Trump probably hoped (and continues to hope) that by attacking the election, he could sway Republican politicians, judges, and others to overturn the outcome. Perhaps, if enough voters took to the streets, and enough officials calculated that a grateful Trump would award them with future sinecures, these officials would have delivered for him. But that didn’t happen.

The main reason it didn’t happen – aside from the fact that nearly all electoral officials performed their roles with integrity – is that Trump is not a popular president. Given that he lacked the political support to win the election, it is not surprising that he also lacked the political support to overturn the result.

It will be a long time before historians have fully assessed Trump’s impact on America’s constitutional democracy. Clearly, his term in office has exposed some serious shortcomings, probably the most important of which are the outsized influence of ideologically extreme voters in the presidential primary process, and the excessive role of money in politics. But American democracy remains strong – at least for now.

Eric Posner, a professor at the University of Chicago, is the author, most recently, of The Demagogue’s Playbook: The Battle for American Democracy from the Founders to Trump (All Points Books, 2020). This content is © Project Syndicate, 2020, and is here with permission.

We welcome your comments below. If you are not already registered, please register to comment.

Remember we welcome robust, respectful and insightful debate. We don't welcome abusive or defamatory comments and will de-register those repeatedly making such comments. Our current comment policy is here.


Frivolous claims? 1.8 million postal votes sent out In Pennsylvania. 2.5 million returned. In other states, the discrepancies were not as large but were significant.
The author ignores the fact that many of the judicial officials who have refused court challenges were Obama era appointees, making political=not judicial-decisions. the claim is indeed frivolous and misleading (to be generous). And many of the judicial officials are Trump appointees - and court rejections can be appealed if there is any validity to them. The attempt to steal the election is totally by Trump and his enablers.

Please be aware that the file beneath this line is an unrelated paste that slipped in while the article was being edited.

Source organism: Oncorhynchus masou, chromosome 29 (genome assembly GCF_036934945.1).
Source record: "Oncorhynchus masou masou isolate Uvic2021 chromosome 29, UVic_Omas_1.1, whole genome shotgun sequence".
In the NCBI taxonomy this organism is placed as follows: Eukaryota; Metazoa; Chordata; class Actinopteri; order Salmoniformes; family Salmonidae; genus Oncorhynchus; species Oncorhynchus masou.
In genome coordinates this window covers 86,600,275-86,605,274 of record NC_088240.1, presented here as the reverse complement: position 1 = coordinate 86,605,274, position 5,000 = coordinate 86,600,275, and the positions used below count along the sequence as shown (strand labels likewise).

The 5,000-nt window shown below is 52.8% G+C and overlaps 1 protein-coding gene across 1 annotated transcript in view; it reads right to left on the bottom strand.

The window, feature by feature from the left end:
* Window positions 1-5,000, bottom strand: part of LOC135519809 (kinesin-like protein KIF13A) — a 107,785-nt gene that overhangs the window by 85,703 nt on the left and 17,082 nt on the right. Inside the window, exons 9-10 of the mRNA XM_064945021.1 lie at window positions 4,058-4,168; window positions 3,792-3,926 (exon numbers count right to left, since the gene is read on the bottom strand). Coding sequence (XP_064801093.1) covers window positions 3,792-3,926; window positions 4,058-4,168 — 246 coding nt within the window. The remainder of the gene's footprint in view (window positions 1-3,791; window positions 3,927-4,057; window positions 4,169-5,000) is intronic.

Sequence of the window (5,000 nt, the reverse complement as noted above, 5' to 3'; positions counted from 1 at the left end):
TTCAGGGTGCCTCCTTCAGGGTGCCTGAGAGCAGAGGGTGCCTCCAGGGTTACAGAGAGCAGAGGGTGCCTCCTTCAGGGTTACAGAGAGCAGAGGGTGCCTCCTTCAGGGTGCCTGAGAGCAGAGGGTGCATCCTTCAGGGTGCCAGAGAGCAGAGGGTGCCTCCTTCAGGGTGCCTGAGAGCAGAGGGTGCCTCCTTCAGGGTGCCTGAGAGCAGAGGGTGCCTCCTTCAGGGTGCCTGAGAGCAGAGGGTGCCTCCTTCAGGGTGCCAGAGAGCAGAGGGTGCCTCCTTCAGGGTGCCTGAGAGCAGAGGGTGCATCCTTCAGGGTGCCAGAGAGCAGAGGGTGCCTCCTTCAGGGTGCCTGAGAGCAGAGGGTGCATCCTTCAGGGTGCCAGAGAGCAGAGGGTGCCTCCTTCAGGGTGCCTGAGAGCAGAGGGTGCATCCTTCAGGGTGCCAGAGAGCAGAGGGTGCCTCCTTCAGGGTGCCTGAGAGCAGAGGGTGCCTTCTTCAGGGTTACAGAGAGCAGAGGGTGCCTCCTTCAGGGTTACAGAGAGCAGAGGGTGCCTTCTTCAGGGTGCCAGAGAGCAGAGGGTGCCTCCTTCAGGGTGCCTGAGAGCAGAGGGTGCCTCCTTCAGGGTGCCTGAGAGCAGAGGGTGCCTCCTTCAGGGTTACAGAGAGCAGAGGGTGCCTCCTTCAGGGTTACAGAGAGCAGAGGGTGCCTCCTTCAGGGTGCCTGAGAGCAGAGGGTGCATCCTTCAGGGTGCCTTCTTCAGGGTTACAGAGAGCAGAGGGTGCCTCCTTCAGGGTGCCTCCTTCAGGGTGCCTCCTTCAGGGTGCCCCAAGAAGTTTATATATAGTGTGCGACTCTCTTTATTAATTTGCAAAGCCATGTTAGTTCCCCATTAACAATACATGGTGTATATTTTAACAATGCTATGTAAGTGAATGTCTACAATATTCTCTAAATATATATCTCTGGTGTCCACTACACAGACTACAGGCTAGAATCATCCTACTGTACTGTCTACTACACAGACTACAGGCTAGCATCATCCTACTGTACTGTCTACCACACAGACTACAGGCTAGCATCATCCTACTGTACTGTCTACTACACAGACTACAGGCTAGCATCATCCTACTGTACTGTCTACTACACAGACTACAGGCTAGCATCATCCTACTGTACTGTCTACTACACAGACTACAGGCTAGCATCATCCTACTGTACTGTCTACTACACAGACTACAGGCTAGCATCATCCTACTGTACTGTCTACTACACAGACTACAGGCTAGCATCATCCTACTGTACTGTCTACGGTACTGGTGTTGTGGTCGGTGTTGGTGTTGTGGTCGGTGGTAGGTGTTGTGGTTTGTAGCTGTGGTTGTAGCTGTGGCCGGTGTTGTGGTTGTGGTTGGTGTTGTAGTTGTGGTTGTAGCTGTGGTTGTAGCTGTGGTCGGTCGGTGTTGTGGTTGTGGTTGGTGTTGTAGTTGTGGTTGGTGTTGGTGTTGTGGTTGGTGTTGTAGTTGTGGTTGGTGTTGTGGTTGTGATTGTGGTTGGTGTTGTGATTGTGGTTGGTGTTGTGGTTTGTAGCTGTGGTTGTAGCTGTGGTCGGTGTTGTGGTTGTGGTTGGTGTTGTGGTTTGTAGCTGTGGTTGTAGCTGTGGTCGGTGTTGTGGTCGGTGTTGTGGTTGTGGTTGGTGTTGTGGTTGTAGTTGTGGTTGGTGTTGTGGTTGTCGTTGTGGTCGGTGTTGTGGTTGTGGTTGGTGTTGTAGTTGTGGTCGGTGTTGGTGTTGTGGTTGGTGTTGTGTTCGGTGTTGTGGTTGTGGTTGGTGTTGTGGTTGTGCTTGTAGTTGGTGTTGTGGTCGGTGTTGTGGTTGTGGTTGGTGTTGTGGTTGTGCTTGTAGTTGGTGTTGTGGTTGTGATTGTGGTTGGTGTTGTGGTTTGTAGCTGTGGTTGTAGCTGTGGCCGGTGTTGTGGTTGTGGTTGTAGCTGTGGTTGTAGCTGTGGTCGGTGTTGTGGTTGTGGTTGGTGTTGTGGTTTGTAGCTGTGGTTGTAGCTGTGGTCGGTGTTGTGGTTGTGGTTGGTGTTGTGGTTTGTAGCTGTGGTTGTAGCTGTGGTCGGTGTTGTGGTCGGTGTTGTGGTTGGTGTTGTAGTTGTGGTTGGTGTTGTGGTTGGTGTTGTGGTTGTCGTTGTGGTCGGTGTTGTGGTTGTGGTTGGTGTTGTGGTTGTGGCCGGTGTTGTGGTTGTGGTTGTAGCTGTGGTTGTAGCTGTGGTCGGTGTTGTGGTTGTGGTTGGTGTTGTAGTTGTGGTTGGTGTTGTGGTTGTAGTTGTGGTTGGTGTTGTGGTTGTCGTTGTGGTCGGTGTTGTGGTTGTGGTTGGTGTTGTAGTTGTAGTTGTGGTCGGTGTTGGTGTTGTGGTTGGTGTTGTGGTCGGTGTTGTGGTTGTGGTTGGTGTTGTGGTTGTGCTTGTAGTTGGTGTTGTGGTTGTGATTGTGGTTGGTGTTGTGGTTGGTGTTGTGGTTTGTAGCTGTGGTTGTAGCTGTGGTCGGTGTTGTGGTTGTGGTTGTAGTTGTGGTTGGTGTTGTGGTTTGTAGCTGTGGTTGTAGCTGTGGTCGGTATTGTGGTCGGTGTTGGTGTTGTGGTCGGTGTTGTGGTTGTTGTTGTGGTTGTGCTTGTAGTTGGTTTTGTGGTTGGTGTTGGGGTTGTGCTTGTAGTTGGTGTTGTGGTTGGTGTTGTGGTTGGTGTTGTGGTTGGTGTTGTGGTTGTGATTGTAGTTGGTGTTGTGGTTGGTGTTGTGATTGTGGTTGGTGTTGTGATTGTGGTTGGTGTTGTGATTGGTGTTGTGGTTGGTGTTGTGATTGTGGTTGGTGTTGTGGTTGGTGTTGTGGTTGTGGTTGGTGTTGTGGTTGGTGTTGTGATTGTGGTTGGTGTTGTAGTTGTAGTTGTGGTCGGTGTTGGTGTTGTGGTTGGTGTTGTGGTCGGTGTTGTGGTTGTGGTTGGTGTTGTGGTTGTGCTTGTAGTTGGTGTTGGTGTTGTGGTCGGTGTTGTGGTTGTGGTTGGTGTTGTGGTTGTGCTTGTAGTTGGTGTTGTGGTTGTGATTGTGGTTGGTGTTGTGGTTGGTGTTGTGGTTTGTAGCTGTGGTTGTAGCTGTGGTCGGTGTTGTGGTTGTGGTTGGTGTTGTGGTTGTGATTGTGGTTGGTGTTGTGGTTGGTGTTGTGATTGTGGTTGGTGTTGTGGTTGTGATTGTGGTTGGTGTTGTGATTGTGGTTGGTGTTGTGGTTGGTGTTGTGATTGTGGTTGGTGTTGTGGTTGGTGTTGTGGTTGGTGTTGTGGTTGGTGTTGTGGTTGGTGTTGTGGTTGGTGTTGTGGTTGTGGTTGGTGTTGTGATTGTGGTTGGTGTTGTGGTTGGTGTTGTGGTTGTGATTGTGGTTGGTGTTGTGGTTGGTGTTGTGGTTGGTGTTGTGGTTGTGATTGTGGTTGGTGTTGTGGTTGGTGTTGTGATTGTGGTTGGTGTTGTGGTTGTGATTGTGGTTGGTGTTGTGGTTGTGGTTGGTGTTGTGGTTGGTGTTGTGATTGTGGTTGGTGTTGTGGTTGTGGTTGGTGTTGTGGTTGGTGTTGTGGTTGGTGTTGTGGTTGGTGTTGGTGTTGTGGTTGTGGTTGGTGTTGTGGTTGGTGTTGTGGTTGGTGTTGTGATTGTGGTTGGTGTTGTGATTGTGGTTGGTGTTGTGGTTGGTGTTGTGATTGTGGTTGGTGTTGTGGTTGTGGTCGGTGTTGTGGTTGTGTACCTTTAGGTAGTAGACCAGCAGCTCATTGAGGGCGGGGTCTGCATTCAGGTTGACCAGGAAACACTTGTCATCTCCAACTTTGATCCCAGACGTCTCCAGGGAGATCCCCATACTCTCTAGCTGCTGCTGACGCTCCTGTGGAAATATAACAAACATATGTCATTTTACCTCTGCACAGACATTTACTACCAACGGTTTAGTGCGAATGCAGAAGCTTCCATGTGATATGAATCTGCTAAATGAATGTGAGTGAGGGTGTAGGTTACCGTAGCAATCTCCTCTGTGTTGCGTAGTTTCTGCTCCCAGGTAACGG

Yes Trumps attempts to steal the election are getting more and more pitiful. But you've got to laugh. Jimmy Kimmel show "Even Bill Barr Can’t Support Trump’s Election Ruse" Ruse

Not sure who said it when and about whom but it went “out of sorts and out of office.” Former President Trump, there it is.

Fact Check

The numbers are real but they are a mix of data from the state's primary AND general elections.

Lets not get sucked in to Trumps half truths


Can you produce actual evidence for your claim, or would that be asking too much? Where did the claim originate and did you fact-check it? Of course not, because that wouldn't suit your twisted narrative.

Trumps Squatter Gate is just one last grift before he gets kicked out of the White House. It's amazing just how stupid Trump supporters are to keep giving him money. Bloomberg article: Trump, RNC Raised $207.5 Million Since November Election He Lost.

Don't call them stupid. There are some trump supporters in NZ too. you don't have to go further. just look at some of the earlier comments on this article :).

LoL, Ok we'll refer to the NZ Trump supporters as just plain silly. :)

New Zealanders can't support or not support Trump as they are not US citzens and can not vote in the US election. You can pretend, yell and scream and write how he's goodie/ baddie. Oh and have links from main stream media and fact checks which are written by the main stream media. We can all tell people they are stupid and silly because their opinion is different to ones own though. It's what now is the normal behavior right.

It seems to be....

While you can appeal to the "rational person", unfortunately the world has devolved in to a shouting match between the loony left and the rabid right. Neither is constructive and neither actually thinks

"The problem isn't that Johnny can't read. The problem isn't even that Johnny can't think. The problem is that Johnny doesn't know what thinking is; he confuses it with feeling."

Thomas Sowell

The high turnout shows how divided America is , and how strongly voters on both sides wanted to defeat the opponent , not support their candidate. Trump exploited , and expanded that divide.

While the turnout was high for a US election, tens of millions still didn't vote. Those it appears were the indifferent and apathetic.

Its also very difficult to vote. Que for hours in many places .

Interesting alternative view to Eric Posner's in this Atlantic article:

If Trumps bad, then heaven help us.

Aside from the fact that Biden has a long history of pathologically lying -- from claiming he marched with Mandela to having to drop out of his first presidential race for serially lying about his background -- it's bizarre to see a journalist be grateful for being stonewalled:

Its a shame the explanation of Democrats norm-breaking & breathless efforts missing:
Surveillance of Trump campaign
Impeachment upon inauguration
Russia collusion investigation
Ukraine interference
Fine people hoax
Hunter's graft & laptoped details.

Don't forget to pay Trumps tax on fools on your way out Henry.

Your link is broken. In fact, so is your whole argument.

Cool, a random tweet. Excellent source.

There's always the bit where Biden is not a moronic reality TV star.

Why do people need to "love" politicians? You can face it, you tried to "own the libs" again, and got "owned".

If a tweet frightens you, this will blow your mind.

As has been repeatedly pointed out in the various court cases - conspiracy theories, tweets and very dubious claims do not constitute fact in a court of law. While you are free to think and even believe what you like - that doesn't make it true no matter how often it is repeated.